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Botany 101: Information literacy introduction: How to Read a Scientific Paper

How to Read a Scientific Paper


The following are a few guides to give you a few pointers in how to read a scientific paper:

Primary Resources in Science

What is a primary source?

Primary sources are original materials. These sources are from the time period involved and have not been filtered through interpretation or evaluation.  Primary sources are original materials on which other research is based.  They represent original thinking, report a discovery, or share new information.  Some types of primary sources in the sciences include:

  • Original research studies/journal articles that contain methods, materials, and results section describing an experiment or observation performed by the authors, such as a scientific research article
  • Patents
  • Proceedings of Meetings/Conferences
  • Records of Organizations/Government Agencies (Annual reports, treaties, Environmental Impact Statements, etc.)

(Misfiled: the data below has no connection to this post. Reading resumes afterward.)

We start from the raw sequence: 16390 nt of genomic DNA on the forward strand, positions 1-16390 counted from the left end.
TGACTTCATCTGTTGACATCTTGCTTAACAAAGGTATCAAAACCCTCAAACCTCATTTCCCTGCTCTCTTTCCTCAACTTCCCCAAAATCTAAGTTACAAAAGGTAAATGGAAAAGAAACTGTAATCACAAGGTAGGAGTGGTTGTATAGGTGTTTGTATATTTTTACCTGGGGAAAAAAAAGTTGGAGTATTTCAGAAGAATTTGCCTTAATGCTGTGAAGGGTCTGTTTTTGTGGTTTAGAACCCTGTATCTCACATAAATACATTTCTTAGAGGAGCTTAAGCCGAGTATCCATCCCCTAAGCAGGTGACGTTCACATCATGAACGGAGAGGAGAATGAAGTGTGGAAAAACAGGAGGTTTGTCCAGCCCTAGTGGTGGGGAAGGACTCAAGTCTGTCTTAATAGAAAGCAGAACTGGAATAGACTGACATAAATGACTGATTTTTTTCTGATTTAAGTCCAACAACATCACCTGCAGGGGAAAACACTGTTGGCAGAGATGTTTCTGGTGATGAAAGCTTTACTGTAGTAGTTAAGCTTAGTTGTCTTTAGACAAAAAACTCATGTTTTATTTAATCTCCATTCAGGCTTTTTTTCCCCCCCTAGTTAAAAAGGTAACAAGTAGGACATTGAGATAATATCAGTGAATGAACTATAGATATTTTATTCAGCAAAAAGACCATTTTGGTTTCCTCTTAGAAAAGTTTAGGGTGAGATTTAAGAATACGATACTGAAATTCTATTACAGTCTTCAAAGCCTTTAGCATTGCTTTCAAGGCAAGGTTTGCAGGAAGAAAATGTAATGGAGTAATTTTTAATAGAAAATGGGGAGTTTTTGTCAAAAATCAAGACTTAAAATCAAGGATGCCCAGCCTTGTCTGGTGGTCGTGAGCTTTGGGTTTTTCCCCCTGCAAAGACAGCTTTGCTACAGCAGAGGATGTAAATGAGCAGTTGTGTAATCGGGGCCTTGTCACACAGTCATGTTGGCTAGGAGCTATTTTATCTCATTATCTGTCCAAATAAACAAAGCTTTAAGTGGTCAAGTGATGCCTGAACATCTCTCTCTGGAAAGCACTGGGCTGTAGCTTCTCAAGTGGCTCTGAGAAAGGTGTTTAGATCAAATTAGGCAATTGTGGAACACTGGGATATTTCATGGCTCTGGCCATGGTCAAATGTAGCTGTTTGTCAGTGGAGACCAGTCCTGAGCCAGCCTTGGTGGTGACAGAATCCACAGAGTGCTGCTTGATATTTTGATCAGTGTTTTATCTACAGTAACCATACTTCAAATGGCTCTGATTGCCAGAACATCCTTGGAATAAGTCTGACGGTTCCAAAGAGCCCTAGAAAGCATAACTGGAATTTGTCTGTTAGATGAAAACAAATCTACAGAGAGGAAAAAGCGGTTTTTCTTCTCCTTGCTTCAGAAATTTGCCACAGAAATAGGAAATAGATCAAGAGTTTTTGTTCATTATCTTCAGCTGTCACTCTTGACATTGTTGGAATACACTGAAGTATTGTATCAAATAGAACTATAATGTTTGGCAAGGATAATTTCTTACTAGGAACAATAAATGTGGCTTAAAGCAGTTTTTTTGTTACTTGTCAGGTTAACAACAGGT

• Newspaper articles written at the time can be a primary source for historians or social scientists.

What is a secondary source?

A secondary source interprets and analyzes primary sources.  These sources are usually one or more steps removed from the event.  Secondary sources may have pictures, quotes or graphics of primary sources in them.  Some types of secondary sources include:

  • Wikipedia articles, textbooks, magazine articles, histories, criticisms, commentaries, encyclopedias, review articles (such as Annual Review of Plant Biology).

For more information on primary and secondary sources, the University of Maryland library provides a helpful and concise overview on the types of sources you will encounter while doing your research.